Sunday, February 20, 2011

Localizing an ELT Without Special Equipment - Checking the Aural Null

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There is a very good and more detailed explanation of the Aural Null hosted at SARMobile.Ca

Some of my astute readers will have realized the Aural Null techniques, described in the previous article, require relatively level terrain to work. Some will also have realized that the ELT performance, the amount of power it is able to actually get 'on the air' must be enough to be received at the radio horizon for an Aural Null to work. But let's take this one step at a time. First let's look at how the crew can tell if the radio reception patten is not circular, and what can be done about that.

Let's assume that our nice circular radio horizon is disrupted by an inconveniently placed hill that casts a shadow which is manifest as a bite taken out of the nice circular reception pattern. This is, of course, not a very realistic scenario, but it will help keep the diagrams from getting overly complex and that will help demonstrate the point. So we end up with a radio reception pattern below, and as our crew flies an Aural Null Pattern A as described earlier they will end up with the situation shown in this diagram:

Aural Null - Noncircular
An aural null performed on a non-circular pattern.
The beauty of the Aural Null techniques though, is they can be checked. Since the Aural Null depends on a circular radio horizon with the ELT at the centre and the points where the signal becomes detectable or undetectable are on the circumference, geometry allows us to check the search pattern for accuracy. There are two methods of testing. The first uses the property of a circle that requires points on the circumference (1, 2, 4 and 5) to be equidistant from the center (the crew has calculated to be at point 6). This is easily checked by using a ruler, or if you don't mind poking yourself with sharp objects, a set of dividers:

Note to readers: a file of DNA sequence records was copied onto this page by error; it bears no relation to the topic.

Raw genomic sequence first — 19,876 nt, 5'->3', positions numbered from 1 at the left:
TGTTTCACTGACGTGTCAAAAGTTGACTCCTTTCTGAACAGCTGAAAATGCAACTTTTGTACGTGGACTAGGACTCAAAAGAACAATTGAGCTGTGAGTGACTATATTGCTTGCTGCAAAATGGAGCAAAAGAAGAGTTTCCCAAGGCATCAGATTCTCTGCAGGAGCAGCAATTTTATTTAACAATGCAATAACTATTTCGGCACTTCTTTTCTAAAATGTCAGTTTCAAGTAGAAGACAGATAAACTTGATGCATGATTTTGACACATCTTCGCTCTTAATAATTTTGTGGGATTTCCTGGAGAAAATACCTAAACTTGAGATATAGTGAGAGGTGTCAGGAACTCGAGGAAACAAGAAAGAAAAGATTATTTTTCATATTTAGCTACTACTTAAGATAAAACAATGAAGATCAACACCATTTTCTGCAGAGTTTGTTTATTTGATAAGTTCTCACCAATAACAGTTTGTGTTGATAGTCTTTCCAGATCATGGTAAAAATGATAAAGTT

Aural Null - Noncircular test 1
The points on the circumference should be equidistant from the centre.
An other test, taken from Aural Null procedure B involves bisecting the chord lines formed by sets of points (1,4), (1,2), (1,5), (2,4), (2,5), and (4,5) and drawing perpendicular lines. If all the points are on a single circle, then all the bisectors will intersect at the centre. On the other hand if only one is not on the circle, the bisectors will intersect in up to four locations.

Bisectors intersect at four different locations, only one is the true centre.

So if the radio horizon pattern of the ELT is mostly, but not entirely circular the Aural Null patterns may give erroneous results, but the accuracy of the results may be tested by the crew. More points may be acquired and tested until enough good ones are know to find the location of the ELT. In addition this shows that procedure A has a slight advantage in that if it doesn't check out, a group of three points may still exist that provide an accurate position using procedure B.

Unfortunately it is often not that simple. Next time I will show you some properties of how radio signals work that can make life very difficult for searchers, particularly if something is limiting the amount of power the ELT is able to radiate.

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